March 30, 2017

THE WILD BUNCH vs. Metallica

Starring William Holden, Ernest Borgnine, Robert Ryan, Edmond O'Brien, Warren Oates, Ben Johnson, Jaime Sanchez. Directed by Sam Peckinpah. (1969, 143 min).

Essay D.M. Anderson

I've been a loyal Metallica fan ever since they first came riding into my hometown, guns blazing, to blow my face off back way back in 1984. At the time, nobody suspected they'd someday become the biggest heavy metal band on the planet. Metallica didn't invent heavy metal, of course, but along with Black Sabbath, arguably did more to shape and influence its direction (and public perception) than any other band in the genre's history.

Always an album-oriented genre, heavy metal itself is no longer as viable as it was in its glory years (roughly the 80s through the mid-90s), retreating back to the underground once the world began embracing instant pop stars belting out downloadable dance tunes with 'rap sections' replacing heroic guitar solos.

But with the exception of the dreary Load years, Metallica have kicked-ass unabated for over three decades now, indifferent to would-be successors to their crown, oblivious to changing trends and unphased by tidal changes in the music industry. Metal bands have come and gone (mostly gone), but Metallica soldiers on, still relevant, still selling out stadiums worldwide. Of all the heavy metal albums released in 2016, Metallica's Hardwired...To Self-Destruct was the only one to top the Billboard charts.

While they're still the biggest band in the world, what was once fresh and cutting-edge is now what my daughters impatiently refer to as "Dad's Music" whenever I crank-up my Ride the Lightning CD in the car. For all intents and purposes, Metallica is the last of a dying breed. Whenever they inevitably decide to hang up their guns or simply drop dead on the road, once they're gone, it will effectively be the end of an era that's already been on life support for a long time: the reign of the authentic, uncompromising heavy metal rock star.

Tector Gorch, Dutch Engstrom, Lyle Gorch, Pike Bishop.
Metallica's final chapter hasn't yet been written, but I suspect it probably will be sooner rather than later. If life truly imitates art, however, maybe I have already seen that final chapter in The Wild Bunch, one of the all-time great epic westerns and the only Sam Peckinpah movie I ever thought was any good.

Like the members of Metallica, the film depicts a band of notorious-but-aging outlaws whose days are numbered. Not necessarily because of their age, but a changing world where living by the gun is fast becoming a thing of the past. Their leader, Pike Bishop (William Holden) knows the end of the trail is inevitable. He's older and wiser - a bit less reckless - yet still has the intestinal fortitude to mastermind one last big score before riding off into the sunset, the robbery of a railroad office.

Rhythm guitarist/lead singer James Hetfield can be seen as Metallica's Pike Bishop: the primary creative force and defacto leader of the band. Hardened by 30+ years of writing and playing some of the most physically demanding music there is, he remains a master of the vicious metal riff, though his lyrics are a far cry from the hair-whipping days of Master of Puppets, often more personal & introspective, with an acute awareness of the world around him and the wisdom that comes with age.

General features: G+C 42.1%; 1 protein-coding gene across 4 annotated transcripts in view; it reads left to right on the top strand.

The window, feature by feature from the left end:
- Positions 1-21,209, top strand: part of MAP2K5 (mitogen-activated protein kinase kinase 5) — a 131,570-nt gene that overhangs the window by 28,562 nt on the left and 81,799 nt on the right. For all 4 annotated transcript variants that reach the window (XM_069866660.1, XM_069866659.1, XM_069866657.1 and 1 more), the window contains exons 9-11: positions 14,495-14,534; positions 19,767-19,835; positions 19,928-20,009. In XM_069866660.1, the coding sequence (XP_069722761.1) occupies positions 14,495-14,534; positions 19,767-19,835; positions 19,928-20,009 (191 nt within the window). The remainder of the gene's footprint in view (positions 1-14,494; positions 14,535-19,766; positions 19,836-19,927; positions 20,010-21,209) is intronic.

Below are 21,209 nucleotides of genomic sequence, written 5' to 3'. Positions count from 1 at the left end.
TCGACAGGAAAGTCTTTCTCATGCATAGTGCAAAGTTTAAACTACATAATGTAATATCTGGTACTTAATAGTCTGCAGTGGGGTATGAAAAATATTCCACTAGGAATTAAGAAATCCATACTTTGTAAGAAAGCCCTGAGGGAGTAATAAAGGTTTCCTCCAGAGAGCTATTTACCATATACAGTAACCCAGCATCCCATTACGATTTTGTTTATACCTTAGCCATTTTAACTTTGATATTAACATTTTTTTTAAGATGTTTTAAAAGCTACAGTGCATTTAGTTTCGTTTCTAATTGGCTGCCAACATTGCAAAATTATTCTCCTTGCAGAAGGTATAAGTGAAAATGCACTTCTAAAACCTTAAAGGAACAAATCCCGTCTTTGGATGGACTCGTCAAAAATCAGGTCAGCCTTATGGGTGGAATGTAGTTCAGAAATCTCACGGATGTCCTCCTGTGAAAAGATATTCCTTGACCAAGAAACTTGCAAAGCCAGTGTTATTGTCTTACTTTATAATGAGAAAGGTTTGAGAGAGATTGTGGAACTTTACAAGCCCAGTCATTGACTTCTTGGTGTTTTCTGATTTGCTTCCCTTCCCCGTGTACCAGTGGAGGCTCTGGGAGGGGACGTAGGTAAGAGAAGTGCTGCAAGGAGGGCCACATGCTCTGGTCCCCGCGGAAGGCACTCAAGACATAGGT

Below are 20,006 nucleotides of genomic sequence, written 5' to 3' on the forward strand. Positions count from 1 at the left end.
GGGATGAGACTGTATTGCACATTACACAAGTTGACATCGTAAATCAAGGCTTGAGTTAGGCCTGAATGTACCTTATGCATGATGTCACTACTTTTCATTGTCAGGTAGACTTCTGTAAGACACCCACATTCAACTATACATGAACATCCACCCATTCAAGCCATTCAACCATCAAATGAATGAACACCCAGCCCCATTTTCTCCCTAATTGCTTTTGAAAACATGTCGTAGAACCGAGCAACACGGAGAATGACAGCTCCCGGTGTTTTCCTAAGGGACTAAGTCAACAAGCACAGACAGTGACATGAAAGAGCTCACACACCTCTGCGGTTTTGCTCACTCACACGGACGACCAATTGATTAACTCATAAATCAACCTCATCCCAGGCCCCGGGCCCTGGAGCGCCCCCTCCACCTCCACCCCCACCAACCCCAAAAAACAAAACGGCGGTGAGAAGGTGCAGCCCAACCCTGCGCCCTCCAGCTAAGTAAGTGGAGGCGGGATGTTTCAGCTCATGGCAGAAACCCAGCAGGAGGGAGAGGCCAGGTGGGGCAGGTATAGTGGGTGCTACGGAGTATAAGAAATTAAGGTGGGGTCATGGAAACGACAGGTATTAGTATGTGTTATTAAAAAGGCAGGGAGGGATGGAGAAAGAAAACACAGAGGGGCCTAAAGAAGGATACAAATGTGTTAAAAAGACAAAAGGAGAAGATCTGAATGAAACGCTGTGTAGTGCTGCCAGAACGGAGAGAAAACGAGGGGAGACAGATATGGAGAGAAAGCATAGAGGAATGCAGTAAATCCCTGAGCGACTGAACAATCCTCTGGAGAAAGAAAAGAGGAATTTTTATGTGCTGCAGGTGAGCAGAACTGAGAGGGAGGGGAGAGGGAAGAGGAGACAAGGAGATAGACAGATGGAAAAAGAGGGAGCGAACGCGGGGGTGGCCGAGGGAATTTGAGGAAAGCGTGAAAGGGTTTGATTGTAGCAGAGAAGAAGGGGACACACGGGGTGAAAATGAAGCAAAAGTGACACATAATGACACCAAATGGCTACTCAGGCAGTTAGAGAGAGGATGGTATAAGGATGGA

If Hetfield is Metallica's Bishop, then drummer/co-founder Lars Ulrich is the band's Dutch Engstorm (played in the film by Ernest Borgnine). The two have ridden together the longest, establishing a nearly unbreakable bond of trust and respect over the years that isn't quite shared with the other gang members. Despite the considerable contributions and talents of bassist Robert Trujillo & lead guitarist Kirk Hammett (who's been with Metallica almost from the beginning), they're essentially the band's Gorch Brothers. Played by Warren Oates & Ben Johnson in the film, the Gorch Brothers certainly carry their weight in the gang, but are content to leave the thinking to Bishop & Dutch.

The initial railroad office job turns out to be a trap, set-up by Bishop's former partner Deke Thornton (Robert Ryan), the head of a posse deputized by the railroad. After a bloody shoot-out in the streets, Bishop's gang manages to escape, leaving behind one of their own, 'Crazy' Lee (Bo Hopkins), with instructions to keep the office workers as hostage. But the truth is they abandon him to take the fall because Lee is a crazy, trigger-happy liability. This mirrors an early incident in Metallica's career, when original lead guitarist Dave Mustaine was unceremoniously kicked out of the band because he was often violent & crazy as well (mostly when he drank). How they dumped Mustaine was nearly as cruel as what Bishop does to Lee: On the eve of recording their debut album in a New York studio, the other three band members woke Mustaine and dropped him off at the bus station with a one-way ticket back to L.A.

Though Lee died in a hail of gunfire, Mustaine survived and rebounded with a major chip on his shoulder, putting together his own posse in the form of Megadeth, consisting mostly of hired guns only slightly more reliable than Thornton's scuzzy batch of bounty hunters, with the single-minded intent of chasing down Metallica and beating them at their own game. Though he inauspiciously began his career as 'Crazy' Lee, Dave Mustaine definitely became Metallica's Deke Thornton.